In today's tough distribution industry environment, manufacturers, manufacturers' representatives and distributors can't afford anything less than outstanding performance. To obtain this level of performance, your managers must do a good job coaching your people and know how to get the most out of them.
Business coaching uses some of the same principles as sports coaching. When we think of the best coaches in sports history — the Green Bay Packers' Vince Lombardi, Alabama's Bear Bryant, UCLA's John Wooden, Indiana's Bobby Knight, the New England Patriots' Bill Belichick, USC's Pete Carroll and Duke's Mike Krzyzewski come to mind. Setting a goal is not the main achievement — it's deciding how to achieve your goal by developing a performance plan for every employee and then executing it.
To keep your team members' productivity at the highest level, you need to implement a formal coaching program in your organization. Coaching improves job performance, increases employee responsibilities, improves communication and increases employee satisfaction. In any team sport, a coach serves as a teacher and a motivator. He or she challenges you and holds you accountable. A coach keeps an unwavering focus on the achievement of both team and individual goals.
Coaching is a performance management partnership between managers and their employees. When done right, it's a collaborative goal-setting process. You listen to each other review results that were achieved or exceeded performance expectations and then ask questions, share views and negotiate solutions upon reviewing results that did not reach performance expectations. Coaches are responsible for:
Developing and communicating their performance expectations and priorities to their employees.
Accepting input from their employees about these performance expectations and adjusting all of them as appropriate.
Observing employee behavior and results and providing continuous feedback on performance.
Acknowledging successes and working through obstacles that inhibit goal attainment.
Conducting a monthly coaching session with each employee and providing them with actionable feedback.
To help you track your success in accomplishing these goals you can use the “Monthly Coaching Report” shown above.
3-Step Coaching Process
Step 1: Preparation
During each month, keep notes about every employee's job performance. Write a discussion plan of the things you want to cover in your coaching session, including a listing of accomplishments, performance goals and action tasks. Require each employee to come to their coaching session with a discussion plan that lists accomplishments, performance goals and action tasks.
Step 2: Discussion
Lead off every coaching session with positives. Start off by listing the employee's accomplishments from both discussion plans on the coaching report. Next list goals/action tasks with due dates on the coaching report from each of your discussion plans. Check each item from your discussion plans as you discuss it in your coaching session, and review your previous coaching report. Check off completed goals/action tasks and move them to accomplishments. Move incomplete goals/action tasks to the new coaching report.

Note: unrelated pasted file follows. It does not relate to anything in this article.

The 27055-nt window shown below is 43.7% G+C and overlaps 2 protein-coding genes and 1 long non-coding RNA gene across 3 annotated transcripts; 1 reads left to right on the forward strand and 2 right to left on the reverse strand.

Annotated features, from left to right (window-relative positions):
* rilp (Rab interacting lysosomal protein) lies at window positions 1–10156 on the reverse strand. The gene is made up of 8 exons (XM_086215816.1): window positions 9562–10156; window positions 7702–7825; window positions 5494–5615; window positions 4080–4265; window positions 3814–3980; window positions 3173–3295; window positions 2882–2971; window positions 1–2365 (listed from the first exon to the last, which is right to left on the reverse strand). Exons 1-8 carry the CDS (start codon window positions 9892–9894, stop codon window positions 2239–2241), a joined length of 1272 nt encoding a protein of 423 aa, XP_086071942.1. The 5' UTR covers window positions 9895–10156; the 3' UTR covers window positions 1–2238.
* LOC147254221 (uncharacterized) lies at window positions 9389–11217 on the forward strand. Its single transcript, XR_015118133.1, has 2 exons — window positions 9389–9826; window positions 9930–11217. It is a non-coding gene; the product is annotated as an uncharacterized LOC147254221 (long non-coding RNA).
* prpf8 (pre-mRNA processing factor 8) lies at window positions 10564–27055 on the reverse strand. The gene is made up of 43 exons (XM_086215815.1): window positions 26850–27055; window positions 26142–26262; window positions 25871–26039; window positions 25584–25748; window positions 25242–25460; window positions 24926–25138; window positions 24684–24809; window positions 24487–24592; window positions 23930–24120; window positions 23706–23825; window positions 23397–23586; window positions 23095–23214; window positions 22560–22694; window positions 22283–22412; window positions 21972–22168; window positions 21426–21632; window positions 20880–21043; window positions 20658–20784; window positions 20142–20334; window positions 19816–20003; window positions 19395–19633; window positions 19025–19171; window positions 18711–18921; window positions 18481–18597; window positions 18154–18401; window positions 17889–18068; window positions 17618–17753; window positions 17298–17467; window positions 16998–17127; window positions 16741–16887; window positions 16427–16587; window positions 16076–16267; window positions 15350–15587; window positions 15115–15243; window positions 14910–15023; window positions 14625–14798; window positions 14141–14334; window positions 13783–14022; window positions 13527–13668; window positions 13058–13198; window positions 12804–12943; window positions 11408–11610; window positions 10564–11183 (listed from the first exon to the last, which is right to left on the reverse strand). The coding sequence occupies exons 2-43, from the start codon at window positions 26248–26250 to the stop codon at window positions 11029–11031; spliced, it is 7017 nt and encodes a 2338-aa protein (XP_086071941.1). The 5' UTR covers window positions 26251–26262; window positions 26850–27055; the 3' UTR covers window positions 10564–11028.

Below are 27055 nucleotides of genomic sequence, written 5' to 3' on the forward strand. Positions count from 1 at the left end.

Foster a collaborative problem-solving partnership. When a problem arises, work together to identify the specific problem and agree upon the step-by-step solutions. Effective coaching requires asking questions such as:
What was your greatest frustration and biggest challenge this month?
What was your most exciting, fulfilling or successful achievement?
How are you feeling about your current position/career with this company?
How could I be a better coach?
In addition to asking questions, key coaching skills include active listening, providing constructive feedback and knowing how to stretch employees without causing them to fail. Candid discussions about career satisfaction and personal development can have a profound effect on loyalty and performance while strengthening and building trust between the coach and employee. Seek opportunities to assist employee development through special assignments or projects that provide increase responsibilities.
Step 3: Follow-up
The manager completes the coaching report, provides a copy for the employee and schedules a follow-up coaching session with date and time. Then the manager checks on progress weekly, gathering feedback on what's going well and what's not going well. The manager should reinforce positive progress and develop alternative action plans when progress is not going well.
After every coaching session ask yourself two questions: “What worked well?” and, “What might you have done better?” When you get right down to it, coaching is the bulk of a manager's job. Performance management requires constant, thoughtful feedback and factual data on individual performance. If your managers and associates set mutually agreed-upon performance goals and execute formal constructive coaching sessions, your employees will consistently attain or exceed their performance targets.
Manufacturers, manufacturers' representatives and distributors who continually focus on performance management will maximize their profitability through our current uncertain economy and beyond.
Thomas J. O'Connor owns Farmington Consulting Group, Farmington, Conn. He is a growth strategy consultant for electrical distributors, manufacturers and manufacturers' representatives and a contributing writer to Electrical Wholesaling magazine. You can call him at (860) 676-7876 or contact him via e-mail at firstname.lastname@example.org. His company's website is www.fcgltd.com.